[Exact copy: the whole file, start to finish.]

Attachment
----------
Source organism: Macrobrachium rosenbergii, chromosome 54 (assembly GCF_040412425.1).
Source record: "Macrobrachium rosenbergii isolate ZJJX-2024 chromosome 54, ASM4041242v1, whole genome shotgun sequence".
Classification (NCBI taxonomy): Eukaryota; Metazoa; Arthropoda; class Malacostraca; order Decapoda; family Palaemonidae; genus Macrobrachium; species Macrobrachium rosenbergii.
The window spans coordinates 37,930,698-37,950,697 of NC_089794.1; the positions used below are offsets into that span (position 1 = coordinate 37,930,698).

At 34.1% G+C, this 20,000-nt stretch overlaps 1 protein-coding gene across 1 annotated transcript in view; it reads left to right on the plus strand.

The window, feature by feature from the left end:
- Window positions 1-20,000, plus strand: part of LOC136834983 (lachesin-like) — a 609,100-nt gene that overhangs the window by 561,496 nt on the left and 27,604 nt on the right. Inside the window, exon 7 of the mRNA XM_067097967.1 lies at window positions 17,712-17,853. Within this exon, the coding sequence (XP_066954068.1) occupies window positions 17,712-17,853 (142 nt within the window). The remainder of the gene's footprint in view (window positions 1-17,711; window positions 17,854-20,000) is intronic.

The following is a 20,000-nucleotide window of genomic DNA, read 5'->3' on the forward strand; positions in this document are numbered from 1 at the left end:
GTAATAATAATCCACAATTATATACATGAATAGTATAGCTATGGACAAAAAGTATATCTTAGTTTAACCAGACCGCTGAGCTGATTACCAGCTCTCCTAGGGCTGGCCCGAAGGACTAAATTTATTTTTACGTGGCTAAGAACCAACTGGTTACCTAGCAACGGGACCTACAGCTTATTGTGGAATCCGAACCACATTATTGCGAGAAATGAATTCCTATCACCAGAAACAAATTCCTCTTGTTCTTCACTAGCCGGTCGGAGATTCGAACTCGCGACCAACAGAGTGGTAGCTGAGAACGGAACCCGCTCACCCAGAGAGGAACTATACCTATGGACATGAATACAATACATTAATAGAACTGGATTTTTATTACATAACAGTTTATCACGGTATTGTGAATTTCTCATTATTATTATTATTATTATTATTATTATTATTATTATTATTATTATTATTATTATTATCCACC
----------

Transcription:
Source organism: Macrobrachium rosenbergii, chromosome 54 (assembly GCF_040412425.1).
Source record: "Macrobrachium rosenbergii isolate ZJJX-2024 chromosome 54, ASM4041242v1, whole genome shotgun sequence".
Classification (NCBI taxonomy): Eukaryota; Metazoa; Arthropoda; class Malacostraca; order Decapoda; family Palaemonidae; genus Macrobrachium; species Macrobrachium rosenbergii.
The window spans coordinates 37,930,698-37,950,697 of NC_089794.1; the positions used below are offsets into that span (position 1 = coordinate 37,930,698).

At 34.1% G+C, this 20,000-nt stretch overlaps 1 protein-coding gene across 1 annotated transcript in view; it reads left to right on the plus strand.

The window, feature by feature from the left end:
- Window positions 1-20,000, plus strand: part of LOC136834983 (lachesin-like) — a 609,100-nt gene that overhangs the window by 561,496 nt on the left and 27,604 nt on the right. Inside the window, exon 7 of the mRNA XM_067097967.1 lies at window positions 17,712-17,853. Within this exon, the coding sequence (XP_066954068.1) occupies window positions 17,712-17,853 (142 nt within the window). The remainder of the gene's footprint in view (window positions 1-17,711; window positions 17,854-20,000) is intronic.

The following is a 20,000-nucleotide window of genomic DNA, read 5'->3' on the forward strand; positions in this document are numbered from 1 at the left end:
GTAATAATAATCCACAATTATATACATGAATAGTATAGCTATGGACAAAAAGTATATCTTAGTTTAACCAGACCGCTGAGCTGATTACCAGCTCTCCTAGGGCTGGCCCGAAGGACTAAATTTATTTTTACGTGGCTAAGAACCAACTGGTTACCTAGCAACGGGACCTACAGCTTATTGTGGAATCCGAACCACATTATTGCGAGAAATGAATTCCTATCACCAGAAACAAATTCCTCTTGTTCTTCACTAGCCGGTCGGAGATTCGAACTCGCGACCAACAGAGTGGTAGCTGAGAACGGAACCCGCTCACCCAGAGAGGAACTATACCTATGGACATGAATACAATACATTAATAGAACTGGATTTTTATTACATAACAGTTTATCACGGTATTGTGAATTTCTCATTATTATTATTATTATTATTATTATTATTATTATTATTATTATTATTATTATTATTATCCACC